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Sam Elliott: Who Is That 'Mask' Man?

March 12, 1985|MORGAN GENDEL | Times Staff Writer

When Sam Elliott first met with director Peter Bogdanovich, he was sure that a coveted role in "Mask" would be his--just as sure as he knew sitting across from George Lucas a few years ago that he would never be Indiana Jones.

Sometimes, Elliott said the other day, you know right away if a role is yours or if you can kiss it goodby.

The tougher question is, what do you do when even the good roles don't seem to help?

Elliott, who expected to find himself immersed in a film career following the 1976 "Lifeguard," is hoping he doesn't have to ask that anymore. His portrayal of the compassionate biker Gar in "Mask" has received nearly as much critical attention as the performances by the film's stars, Eric Stoltz and Cher.

Now, Elliott says, "If I'm gonna have a prime time in my career, then it's right, right now.

"The position I'm finding myself in is I turned 40, I got married (to Katharine Ross), I bought a Mercedes-Benz, I had a baby and Katharine and I moved into a brand-new house that it took us three years to build. And I did a television series and, because of that series, I made more money than I've ever made in my life.

"Then this film happens, and because of all these radical changes I kind of feel like it's going to continue on."

The changes in Elliott's life nearly prevented him from getting in front of Bogdanovich. When Cybill Shepherd, Elliott's co-star in last year's "The Yellow Rose" TV series, told him that her ex-boyfriend was about to do a film with a role for "Gary Cooper on a motorcycle," Elliott immediately expressed interest.

But the first three times Bogdanovich called for a meeting, Elliott's TV work schedule intruded and he canceled.

A fourth meeting was set up, but Elliott decided he didn't want to postpone any longer a planned trip to Hawaii with Ross, whom he was to marry there.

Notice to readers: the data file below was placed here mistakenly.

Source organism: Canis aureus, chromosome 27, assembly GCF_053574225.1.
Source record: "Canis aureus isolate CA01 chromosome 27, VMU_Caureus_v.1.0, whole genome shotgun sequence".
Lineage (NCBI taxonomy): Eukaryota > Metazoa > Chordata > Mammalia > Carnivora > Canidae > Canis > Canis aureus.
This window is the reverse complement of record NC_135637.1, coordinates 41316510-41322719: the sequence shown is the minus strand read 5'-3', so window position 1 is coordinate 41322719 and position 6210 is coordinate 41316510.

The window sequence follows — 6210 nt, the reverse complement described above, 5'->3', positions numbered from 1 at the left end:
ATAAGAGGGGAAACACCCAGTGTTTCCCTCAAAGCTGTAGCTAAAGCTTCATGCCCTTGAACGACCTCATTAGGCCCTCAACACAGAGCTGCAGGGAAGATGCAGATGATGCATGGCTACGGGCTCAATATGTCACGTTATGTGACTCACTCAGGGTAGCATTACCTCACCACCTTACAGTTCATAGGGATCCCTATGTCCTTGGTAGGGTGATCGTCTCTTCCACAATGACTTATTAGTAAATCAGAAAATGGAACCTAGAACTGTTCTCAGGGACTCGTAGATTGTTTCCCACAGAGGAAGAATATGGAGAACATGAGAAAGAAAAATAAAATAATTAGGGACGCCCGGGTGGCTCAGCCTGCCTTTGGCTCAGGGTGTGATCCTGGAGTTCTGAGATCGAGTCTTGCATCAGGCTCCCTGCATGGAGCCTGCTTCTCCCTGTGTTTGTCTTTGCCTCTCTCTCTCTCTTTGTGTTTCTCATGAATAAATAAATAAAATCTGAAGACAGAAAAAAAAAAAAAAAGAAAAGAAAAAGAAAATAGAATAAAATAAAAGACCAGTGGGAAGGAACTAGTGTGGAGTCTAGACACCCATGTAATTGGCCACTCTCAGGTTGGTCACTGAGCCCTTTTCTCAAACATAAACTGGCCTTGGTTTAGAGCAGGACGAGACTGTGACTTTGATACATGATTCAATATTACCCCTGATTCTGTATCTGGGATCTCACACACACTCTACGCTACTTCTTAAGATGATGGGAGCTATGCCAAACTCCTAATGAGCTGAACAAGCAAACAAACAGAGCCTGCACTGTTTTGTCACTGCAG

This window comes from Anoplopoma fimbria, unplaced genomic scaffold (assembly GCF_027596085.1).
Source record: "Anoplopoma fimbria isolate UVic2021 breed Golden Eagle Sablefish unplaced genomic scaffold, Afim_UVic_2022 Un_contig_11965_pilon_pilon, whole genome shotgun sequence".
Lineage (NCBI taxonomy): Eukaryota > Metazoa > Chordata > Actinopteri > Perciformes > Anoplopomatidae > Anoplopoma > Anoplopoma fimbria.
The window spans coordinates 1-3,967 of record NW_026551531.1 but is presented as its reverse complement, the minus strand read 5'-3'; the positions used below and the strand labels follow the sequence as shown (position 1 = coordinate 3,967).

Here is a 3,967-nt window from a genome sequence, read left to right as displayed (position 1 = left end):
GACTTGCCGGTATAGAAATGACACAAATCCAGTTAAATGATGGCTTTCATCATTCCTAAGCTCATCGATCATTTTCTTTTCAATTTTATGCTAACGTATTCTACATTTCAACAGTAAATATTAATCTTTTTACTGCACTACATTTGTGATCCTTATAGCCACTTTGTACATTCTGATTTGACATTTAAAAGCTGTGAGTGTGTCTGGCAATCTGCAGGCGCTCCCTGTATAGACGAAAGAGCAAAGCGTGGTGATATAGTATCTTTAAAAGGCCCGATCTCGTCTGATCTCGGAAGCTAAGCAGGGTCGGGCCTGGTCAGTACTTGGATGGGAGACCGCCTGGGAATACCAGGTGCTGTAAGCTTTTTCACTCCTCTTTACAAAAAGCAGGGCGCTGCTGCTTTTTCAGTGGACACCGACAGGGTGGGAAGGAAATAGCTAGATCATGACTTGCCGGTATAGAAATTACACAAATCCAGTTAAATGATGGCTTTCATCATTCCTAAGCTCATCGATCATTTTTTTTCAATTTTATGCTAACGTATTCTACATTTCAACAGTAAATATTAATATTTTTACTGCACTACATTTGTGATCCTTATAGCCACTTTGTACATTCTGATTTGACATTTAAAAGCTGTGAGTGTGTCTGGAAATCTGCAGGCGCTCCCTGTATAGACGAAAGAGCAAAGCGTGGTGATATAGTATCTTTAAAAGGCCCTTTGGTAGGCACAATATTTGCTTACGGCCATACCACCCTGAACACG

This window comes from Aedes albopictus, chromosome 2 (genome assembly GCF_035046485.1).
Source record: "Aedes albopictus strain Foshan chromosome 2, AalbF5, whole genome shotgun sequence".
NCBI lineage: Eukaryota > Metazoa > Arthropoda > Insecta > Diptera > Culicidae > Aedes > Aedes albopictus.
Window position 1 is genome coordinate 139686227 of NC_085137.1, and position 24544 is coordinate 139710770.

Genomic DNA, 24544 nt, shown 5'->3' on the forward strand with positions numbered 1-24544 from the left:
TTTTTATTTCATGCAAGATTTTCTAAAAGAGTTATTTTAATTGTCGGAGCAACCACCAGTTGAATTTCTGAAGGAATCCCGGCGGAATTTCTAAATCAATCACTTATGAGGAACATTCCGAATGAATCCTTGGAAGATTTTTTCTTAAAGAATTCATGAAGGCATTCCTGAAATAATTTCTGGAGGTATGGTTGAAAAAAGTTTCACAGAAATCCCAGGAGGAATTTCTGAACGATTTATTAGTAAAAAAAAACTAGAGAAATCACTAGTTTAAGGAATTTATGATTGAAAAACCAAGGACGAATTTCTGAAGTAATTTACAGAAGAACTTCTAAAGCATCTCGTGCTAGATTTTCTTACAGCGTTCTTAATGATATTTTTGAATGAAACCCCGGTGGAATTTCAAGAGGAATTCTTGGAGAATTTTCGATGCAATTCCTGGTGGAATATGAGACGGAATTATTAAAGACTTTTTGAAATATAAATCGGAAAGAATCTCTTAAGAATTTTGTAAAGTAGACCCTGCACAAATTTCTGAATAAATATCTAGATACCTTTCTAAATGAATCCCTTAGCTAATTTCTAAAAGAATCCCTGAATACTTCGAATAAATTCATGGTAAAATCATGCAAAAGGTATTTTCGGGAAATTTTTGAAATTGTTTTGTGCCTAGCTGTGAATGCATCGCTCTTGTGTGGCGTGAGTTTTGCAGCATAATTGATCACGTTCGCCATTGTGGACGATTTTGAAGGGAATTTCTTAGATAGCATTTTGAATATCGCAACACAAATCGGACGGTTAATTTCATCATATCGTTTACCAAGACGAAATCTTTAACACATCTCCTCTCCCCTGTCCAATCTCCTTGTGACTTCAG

"I had done an entire year of leaving Katharine at home and working 12 hours a day and driving three hours a day from Hollywood to Trancas," Elliott recalls. "She wasn't working and she wanted to work, and at the same time she was taking real good care of me. I was coming home to hot dinners every night. I felt there was something there I couldn't ignore any longer."

Elliott, who came to Hollywood with dreams of playing the old-time kind of movie cowboy, the kind who takes his hat off for a lady, decided in favor of home and hearth. He canceled yet again with Bogdanovich.

Too, 15 years in Hollywood had accustomed him to "losing all the features to those other guys." He had satisfied himself with steady and respected work in TV, which he had shied away from a decade earlier, when a one-year stint with "Mission: Impossible" was still high on his resume.

But two days later, Elliott says, Ross called his agent and had the meeting reset. The "other guys"--a group that reportedly included Kris Kristofferson--had already been tested for the role of Cher's boyfriend and father figure to the spirited deformed boy, Rocky Dennis.

What did Bogdanovich like about Elliott?

"Maybe that I was unknown, comparatively speaking," Elliott says. "I really don't know. I think there's a lot of real Western stuff about these bikers, these modern-day cowboys if you will, and I tend to have a lot of affinity for cowboys and Westerns and that whole genre."

Though he was born and reared in Sacramento, his entire family is from El Paso, and they imbued him with a spirit more closely associated with the Lone Star state than with Northern California. He also inherited their "lazy, easy way of talking."

"I'd run into more people than not who advised me to go take voice and diction lessons and learn to \o7 e-nun-ci-ate\f7 ," he says. "I didn't want to go in and try to be something I'm not."

But the description of Elliott as the strong, silent type--"able to speak without moving his lips," as one reviewer suggested--is deceiving. If anything has held back his film career, he says, it is his outspokenness.

"I think maybe I had a bad attitude that scared some people off," he says. "I was too honest, too talkative."

He says that Paramount was put off by his criticism of the studio's ad campaign for "Lifeguard," which should have been his big shot at the big screen. Elliott sharply disagreed with the marketing of the film as a sex-in-the-sun movie, when it was actually an introspective look at aging and career doubts.

He admits to "bad vibes" as well when "I sat across the street three years ago with Lucas and Spielberg" at the former's North Hollywood office during preliminary casting for "Raiders of the Lost Ark." "They kind of started with this same kind of questioning (about his career) and I was stupid enough to tell them what I thought.

"Lucas is sitting back there and giving me his beady little eye look, thinking, 'Who's this cocky jerk sitting across from me?' I knew when I left there, 'you ain't gonna get this role.' I shoulda spent 25 minutes telling Lucas about seeing 'Star Wars' six times. One of the greatest Westerns I had ever seen. . . ."

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